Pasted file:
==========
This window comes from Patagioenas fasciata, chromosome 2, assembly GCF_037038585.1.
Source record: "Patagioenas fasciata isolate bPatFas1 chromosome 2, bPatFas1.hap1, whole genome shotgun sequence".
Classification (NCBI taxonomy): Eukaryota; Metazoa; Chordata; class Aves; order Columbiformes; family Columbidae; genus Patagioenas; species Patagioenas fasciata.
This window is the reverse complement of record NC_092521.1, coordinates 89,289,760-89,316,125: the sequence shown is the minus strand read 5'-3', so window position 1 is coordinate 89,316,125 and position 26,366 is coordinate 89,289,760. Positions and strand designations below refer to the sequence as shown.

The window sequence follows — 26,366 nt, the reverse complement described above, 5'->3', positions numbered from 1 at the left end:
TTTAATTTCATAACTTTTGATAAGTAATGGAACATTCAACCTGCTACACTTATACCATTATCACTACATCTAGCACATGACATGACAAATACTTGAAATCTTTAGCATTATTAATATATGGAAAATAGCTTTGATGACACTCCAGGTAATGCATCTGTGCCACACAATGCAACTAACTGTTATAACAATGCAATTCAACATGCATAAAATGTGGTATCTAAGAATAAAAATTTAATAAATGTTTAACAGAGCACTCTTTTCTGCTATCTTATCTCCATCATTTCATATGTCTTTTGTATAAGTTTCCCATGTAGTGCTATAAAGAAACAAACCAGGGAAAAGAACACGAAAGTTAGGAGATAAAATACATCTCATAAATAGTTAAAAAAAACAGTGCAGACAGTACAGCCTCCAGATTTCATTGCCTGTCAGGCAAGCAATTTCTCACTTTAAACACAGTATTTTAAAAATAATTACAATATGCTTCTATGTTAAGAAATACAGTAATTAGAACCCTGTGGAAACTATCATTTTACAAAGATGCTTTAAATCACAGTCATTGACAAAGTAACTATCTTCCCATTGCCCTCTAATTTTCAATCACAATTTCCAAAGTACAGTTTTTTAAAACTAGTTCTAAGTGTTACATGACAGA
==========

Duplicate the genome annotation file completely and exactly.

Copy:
This window comes from Patagioenas fasciata, chromosome 2, assembly GCF_037038585.1.
Source record: "Patagioenas fasciata isolate bPatFas1 chromosome 2, bPatFas1.hap1, whole genome shotgun sequence".
Classification (NCBI taxonomy): Eukaryota; Metazoa; Chordata; class Aves; order Columbiformes; family Columbidae; genus Patagioenas; species Patagioenas fasciata.
This window is the reverse complement of record NC_092521.1, coordinates 89,289,760-89,316,125: the sequence shown is the minus strand read 5'-3', so window position 1 is coordinate 89,316,125 and position 26,366 is coordinate 89,289,760. Positions and strand designations below refer to the sequence as shown.

The window sequence follows — 26,366 nt, the reverse complement described above, 5'->3', positions numbered from 1 at the left end:
TTTAATTTCATAACTTTTGATAAGTAATGGAACATTCAACCTGCTACACTTATACCATTATCACTACATCTAGCACATGACATGACAAATACTTGAAATCTTTAGCATTATTAATATATGGAAAATAGCTTTGATGACACTCCAGGTAATGCATCTGTGCCACACAATGCAACTAACTGTTATAACAATGCAATTCAACATGCATAAAATGTGGTATCTAAGAATAAAAATTTAATAAATGTTTAACAGAGCACTCTTTTCTGCTATCTTATCTCCATCATTTCATATGTCTTTTGTATAAGTTTCCCATGTAGTGCTATAAAGAAACAAACCAGGGAAAAGAACACGAAAGTTAGGAGATAAAATACATCTCATAAATAGTTAAAAAAAACAGTGCAGACAGTACAGCCTCCAGATTTCATTGCCTGTCAGGCAAGCAATTTCTCACTTTAAACACAGTATTTTAAAAATAATTACAATATGCTTCTATGTTAAGAAATACAGTAATTAGAACCCTGTGGAAACTATCATTTTACAAAGATGCTTTAAATCACAGTCATTGACAAAGTAACTATCTTCCCATTGCCCTCTAATTTTCAATCACAATTTCCAAAGTACAGTTTTTTAAAACTAGTTCTAAGTGTTACATGACAGA